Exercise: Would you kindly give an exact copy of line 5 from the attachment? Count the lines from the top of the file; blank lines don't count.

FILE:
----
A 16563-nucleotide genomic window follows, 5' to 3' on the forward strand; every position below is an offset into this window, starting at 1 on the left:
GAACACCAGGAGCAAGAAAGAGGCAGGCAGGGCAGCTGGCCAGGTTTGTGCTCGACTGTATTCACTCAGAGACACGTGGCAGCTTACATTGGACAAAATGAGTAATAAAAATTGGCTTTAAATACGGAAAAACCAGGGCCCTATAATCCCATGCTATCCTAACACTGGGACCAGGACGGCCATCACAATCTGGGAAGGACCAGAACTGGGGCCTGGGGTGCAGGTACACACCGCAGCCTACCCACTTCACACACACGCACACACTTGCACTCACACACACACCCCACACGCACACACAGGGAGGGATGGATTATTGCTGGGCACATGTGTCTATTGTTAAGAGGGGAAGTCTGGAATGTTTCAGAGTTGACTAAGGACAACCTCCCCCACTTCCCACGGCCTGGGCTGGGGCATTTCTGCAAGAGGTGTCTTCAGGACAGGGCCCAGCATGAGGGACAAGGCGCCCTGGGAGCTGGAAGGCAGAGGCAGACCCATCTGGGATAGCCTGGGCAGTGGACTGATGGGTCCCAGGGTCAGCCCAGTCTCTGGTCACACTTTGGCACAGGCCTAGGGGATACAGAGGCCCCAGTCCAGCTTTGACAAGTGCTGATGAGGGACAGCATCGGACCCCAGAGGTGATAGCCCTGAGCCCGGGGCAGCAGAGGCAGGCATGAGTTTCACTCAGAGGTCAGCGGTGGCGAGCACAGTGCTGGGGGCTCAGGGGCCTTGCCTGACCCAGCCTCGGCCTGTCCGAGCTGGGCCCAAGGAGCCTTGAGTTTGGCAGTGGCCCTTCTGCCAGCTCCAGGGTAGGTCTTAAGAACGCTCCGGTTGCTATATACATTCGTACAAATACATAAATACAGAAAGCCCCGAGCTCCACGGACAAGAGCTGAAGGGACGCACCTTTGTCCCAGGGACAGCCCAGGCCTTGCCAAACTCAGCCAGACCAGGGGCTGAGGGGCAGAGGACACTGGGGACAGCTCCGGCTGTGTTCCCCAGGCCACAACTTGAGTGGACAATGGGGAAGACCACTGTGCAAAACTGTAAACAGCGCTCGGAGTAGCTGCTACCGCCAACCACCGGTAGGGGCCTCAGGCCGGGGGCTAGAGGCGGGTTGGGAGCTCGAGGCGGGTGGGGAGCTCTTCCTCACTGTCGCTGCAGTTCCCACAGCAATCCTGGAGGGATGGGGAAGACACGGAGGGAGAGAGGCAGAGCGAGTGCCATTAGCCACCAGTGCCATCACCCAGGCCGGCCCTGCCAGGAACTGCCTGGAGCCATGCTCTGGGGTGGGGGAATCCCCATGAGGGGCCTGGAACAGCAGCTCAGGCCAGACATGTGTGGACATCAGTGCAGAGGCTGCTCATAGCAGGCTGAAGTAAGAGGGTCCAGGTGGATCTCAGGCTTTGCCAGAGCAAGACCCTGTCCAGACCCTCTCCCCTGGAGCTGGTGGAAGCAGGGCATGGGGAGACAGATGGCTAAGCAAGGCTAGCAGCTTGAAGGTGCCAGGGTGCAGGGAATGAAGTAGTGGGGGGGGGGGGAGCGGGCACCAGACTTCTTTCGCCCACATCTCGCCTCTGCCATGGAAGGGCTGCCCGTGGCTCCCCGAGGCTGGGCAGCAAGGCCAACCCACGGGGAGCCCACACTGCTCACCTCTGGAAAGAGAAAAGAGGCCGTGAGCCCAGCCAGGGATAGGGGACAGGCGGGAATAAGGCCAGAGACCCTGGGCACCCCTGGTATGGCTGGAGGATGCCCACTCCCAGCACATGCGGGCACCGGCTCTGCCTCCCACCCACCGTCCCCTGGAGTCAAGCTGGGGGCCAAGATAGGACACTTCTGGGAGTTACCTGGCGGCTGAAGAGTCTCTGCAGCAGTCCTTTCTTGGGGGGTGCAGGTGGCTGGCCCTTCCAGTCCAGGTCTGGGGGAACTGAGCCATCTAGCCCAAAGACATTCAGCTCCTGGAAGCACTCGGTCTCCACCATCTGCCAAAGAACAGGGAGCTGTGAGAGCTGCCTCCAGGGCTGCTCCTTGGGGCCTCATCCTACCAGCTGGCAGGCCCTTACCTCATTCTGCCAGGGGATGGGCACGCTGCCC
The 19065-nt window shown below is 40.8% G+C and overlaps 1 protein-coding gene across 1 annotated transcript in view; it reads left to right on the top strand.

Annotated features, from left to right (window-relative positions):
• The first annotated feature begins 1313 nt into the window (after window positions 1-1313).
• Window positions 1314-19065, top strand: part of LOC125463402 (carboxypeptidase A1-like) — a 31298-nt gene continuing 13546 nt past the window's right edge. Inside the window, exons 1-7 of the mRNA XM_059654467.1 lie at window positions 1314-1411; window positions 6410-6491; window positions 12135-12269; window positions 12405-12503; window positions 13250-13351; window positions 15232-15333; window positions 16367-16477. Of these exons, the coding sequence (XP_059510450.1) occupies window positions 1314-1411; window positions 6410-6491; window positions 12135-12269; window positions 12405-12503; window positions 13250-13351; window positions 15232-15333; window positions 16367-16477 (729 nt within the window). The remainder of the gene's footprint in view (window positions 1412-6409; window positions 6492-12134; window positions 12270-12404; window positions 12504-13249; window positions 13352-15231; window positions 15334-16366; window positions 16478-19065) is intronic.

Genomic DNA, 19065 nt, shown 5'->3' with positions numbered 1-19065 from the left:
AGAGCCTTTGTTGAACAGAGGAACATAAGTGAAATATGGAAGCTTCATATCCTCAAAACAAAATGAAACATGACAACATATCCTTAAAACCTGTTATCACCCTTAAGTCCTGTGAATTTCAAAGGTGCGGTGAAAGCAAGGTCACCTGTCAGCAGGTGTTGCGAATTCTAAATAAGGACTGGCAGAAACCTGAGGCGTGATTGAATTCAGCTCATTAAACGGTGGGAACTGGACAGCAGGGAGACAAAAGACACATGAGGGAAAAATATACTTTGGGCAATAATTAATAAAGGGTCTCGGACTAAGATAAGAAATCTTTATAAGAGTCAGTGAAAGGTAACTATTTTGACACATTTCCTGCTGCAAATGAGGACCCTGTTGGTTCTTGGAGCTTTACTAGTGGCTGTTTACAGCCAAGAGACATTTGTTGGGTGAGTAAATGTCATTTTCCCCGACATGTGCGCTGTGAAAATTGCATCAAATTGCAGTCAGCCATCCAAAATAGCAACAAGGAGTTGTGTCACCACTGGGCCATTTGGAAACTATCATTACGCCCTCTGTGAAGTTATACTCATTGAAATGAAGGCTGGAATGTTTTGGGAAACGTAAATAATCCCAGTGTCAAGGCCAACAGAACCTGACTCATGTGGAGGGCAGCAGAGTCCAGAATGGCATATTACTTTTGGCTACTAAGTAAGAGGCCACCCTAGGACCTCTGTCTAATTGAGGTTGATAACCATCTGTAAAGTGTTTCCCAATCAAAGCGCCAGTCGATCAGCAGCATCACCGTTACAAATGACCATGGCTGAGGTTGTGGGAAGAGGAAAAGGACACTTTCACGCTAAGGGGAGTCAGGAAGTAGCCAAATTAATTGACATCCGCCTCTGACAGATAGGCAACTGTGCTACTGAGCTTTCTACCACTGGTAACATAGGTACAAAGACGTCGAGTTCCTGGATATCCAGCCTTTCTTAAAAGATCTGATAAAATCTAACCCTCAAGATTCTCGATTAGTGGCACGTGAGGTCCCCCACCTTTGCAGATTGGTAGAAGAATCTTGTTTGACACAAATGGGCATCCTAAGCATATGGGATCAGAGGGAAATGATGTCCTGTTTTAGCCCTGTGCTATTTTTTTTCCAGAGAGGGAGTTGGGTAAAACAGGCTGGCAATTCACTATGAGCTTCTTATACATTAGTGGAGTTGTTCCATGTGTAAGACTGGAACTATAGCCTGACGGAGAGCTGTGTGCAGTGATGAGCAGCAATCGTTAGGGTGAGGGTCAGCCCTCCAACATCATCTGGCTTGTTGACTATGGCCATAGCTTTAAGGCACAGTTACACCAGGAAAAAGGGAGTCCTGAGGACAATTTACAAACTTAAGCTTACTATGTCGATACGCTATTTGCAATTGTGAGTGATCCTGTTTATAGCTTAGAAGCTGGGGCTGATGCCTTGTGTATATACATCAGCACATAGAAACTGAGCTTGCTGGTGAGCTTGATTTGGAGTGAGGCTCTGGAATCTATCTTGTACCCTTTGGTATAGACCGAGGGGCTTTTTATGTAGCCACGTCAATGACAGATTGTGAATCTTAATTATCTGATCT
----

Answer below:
• The first annotated feature begins 1313 nt into the window (after window positions 1-1313).